An estimated 8.4 billion people could be at risk from malaria and dengue by the end of the century if emissions keep rising at current levels, according to a new study published in The Lancet Planetary Health.

The research team estimates that this worst-case scenario would mean the population at risk of the diseases might increase by up to 4.7 additional billion people (relative to the period 1970-1999), particularly in lowlands and urban areas, if temperatures rise by about 3.7°C by 2100 compared to pre-industrial levels.

The study was led by the London School of Hygiene & Tropical Medicine (LSHTM) with partners from Umeå University, Sweden; Abdus Salam International Centre for Theoretical Physics, Italy; University of Heidelberg, Germany; and the University of Liverpool.

The team used a range of models to measure the potential impact of climate change on the length of the transmission season and population at risk of two important mosquito-borne diseases – malaria and dengue – by the end of the 21st century compared with 100 years earlier. They made their predictions based on different levels of greenhouse gas emissions, population density (to represent urbanisation) and altitude.

For malaria, the modelling for the worst-case scenario estimated a total of 8.4 billion people being at risk in 2078 (ie 89.3% of an estimated global population of 9.4 billion) compared with an average of 3.7 billion over the period 1970-1999 (ie 75.6% of an estimated global population of 4.9 billion). For dengue, the modelling estimated a total of 8.5 billion people at risk in 2080 compared with an average of 3.8 billion in 1970-1999.

Malaria suitability is estimated to gradually increase as a consequence of a warming climate in most tropical regions, especially highland areas in the African region (eg Ethiopia, Kenya and South Africa), the Eastern Mediterranean region (eg Somalia, Saudi Arabia and Yemen), and the Americas (eg Peru, Mexico and Venezuela). Dengue suitability is predicted to increase mostly in lowland areas in the Western Pacific region  (eg Guam, Vanuatu, Palau) and the Eastern Mediterranean region (eg Somalia and Djibouti), and in highland areas in the Americas (eg Guatemala, Venezuela and Costa Rica).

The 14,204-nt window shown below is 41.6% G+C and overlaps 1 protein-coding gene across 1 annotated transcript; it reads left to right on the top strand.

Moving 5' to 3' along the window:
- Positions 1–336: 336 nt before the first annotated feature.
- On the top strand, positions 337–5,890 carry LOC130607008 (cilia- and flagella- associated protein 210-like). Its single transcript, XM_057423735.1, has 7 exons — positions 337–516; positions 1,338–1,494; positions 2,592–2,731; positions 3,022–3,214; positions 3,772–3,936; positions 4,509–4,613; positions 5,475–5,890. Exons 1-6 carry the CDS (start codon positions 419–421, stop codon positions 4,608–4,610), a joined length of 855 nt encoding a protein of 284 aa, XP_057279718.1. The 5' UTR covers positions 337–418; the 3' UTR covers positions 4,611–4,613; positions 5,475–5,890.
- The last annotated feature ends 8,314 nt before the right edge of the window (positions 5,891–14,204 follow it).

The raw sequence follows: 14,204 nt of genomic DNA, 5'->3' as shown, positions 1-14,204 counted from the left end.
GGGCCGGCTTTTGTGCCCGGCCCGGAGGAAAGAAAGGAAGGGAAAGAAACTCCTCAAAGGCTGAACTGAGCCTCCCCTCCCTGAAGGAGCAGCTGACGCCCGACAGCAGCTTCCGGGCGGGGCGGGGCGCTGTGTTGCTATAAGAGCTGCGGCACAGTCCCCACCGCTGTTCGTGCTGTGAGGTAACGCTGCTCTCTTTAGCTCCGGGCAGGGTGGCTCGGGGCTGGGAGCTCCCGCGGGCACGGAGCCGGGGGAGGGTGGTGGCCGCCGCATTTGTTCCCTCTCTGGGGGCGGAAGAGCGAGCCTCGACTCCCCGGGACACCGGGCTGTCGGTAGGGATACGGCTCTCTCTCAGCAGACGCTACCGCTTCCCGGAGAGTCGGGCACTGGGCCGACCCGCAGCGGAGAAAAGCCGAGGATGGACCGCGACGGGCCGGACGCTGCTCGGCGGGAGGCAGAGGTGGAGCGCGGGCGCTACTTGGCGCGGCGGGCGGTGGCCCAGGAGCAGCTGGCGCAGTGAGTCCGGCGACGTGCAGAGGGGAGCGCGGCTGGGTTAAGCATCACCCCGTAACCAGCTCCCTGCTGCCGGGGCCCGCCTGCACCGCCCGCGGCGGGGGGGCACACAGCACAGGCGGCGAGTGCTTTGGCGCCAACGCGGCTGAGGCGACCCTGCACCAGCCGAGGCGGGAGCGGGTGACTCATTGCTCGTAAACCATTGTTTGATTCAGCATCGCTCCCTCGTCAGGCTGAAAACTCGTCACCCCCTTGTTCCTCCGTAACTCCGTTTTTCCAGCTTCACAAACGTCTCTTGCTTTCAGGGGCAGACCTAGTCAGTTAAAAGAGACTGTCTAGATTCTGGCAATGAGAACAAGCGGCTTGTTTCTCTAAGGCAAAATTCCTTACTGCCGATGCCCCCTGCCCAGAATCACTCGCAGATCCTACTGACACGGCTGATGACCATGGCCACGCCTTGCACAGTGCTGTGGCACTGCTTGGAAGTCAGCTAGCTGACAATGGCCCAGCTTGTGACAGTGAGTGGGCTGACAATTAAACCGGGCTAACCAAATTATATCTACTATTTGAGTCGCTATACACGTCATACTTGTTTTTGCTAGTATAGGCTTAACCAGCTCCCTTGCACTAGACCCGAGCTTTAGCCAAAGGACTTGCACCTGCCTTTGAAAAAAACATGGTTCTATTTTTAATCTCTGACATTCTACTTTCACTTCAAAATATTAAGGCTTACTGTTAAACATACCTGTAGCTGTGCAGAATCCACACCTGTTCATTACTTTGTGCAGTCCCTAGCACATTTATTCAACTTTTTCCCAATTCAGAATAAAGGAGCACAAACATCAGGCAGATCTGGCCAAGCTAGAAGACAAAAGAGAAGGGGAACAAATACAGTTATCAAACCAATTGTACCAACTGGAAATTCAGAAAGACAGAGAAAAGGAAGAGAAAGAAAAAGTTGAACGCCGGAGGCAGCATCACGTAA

The research predicts there will be a northward shift of the malaria-epidemic belt in North America, central northern Europe, and northern Asia, and a northward shift of the dengue-epidemic belt over central northern Europe and northern USA because of increases in suitability.

All the scenarios predicted an overall increase in the population at risk of malaria and dengue over the century. However, the impact would reduce substantially if action were taken to reduce global emissions, according to the modelling.

In the scenario where emissions are reduced the most – greenhouse gas emissions decline by 2020 and go to zero by 2100 and global mean temperature increases by 1°C between 2081 and 2100 – an additional 2.35 billion people are predicted to be living in areas suitable for malaria transmission. For dengue in this scenario, the modelling suggests 2.41 additional billion people could be at risk.

The study highlighted that if emission levels continue to rise at current levels, tropical high-elevation areas (more than 1,000 metres above sea level) in areas such as Ethiopia, Angola, South Africa, and Madagascar could experience up to 1.6 additional climatically suitable months for malaria transmission in 2070-2099 compared with the period 1970–1999.

The study predicted that the length of the dengue transmission season could increase by up to four additional months in tropical lowland areas in south east Asia, sub-Saharan Africa, and the Indian sub-continent.

First author Dr Felipe J Colón-González, Assistant Professor at LSHTM, said: “Our results highlight why we must act to reduce emissions to limit climate change.

“This work strongly suggests that reducing greenhouse gas emissions could prevent millions of people from contracting malaria and dengue. The results show low-emission scenarios significantly reduce length of transmission, as well as the number of people at risk. Action to limit global temperature increases well below 2°C must continue.


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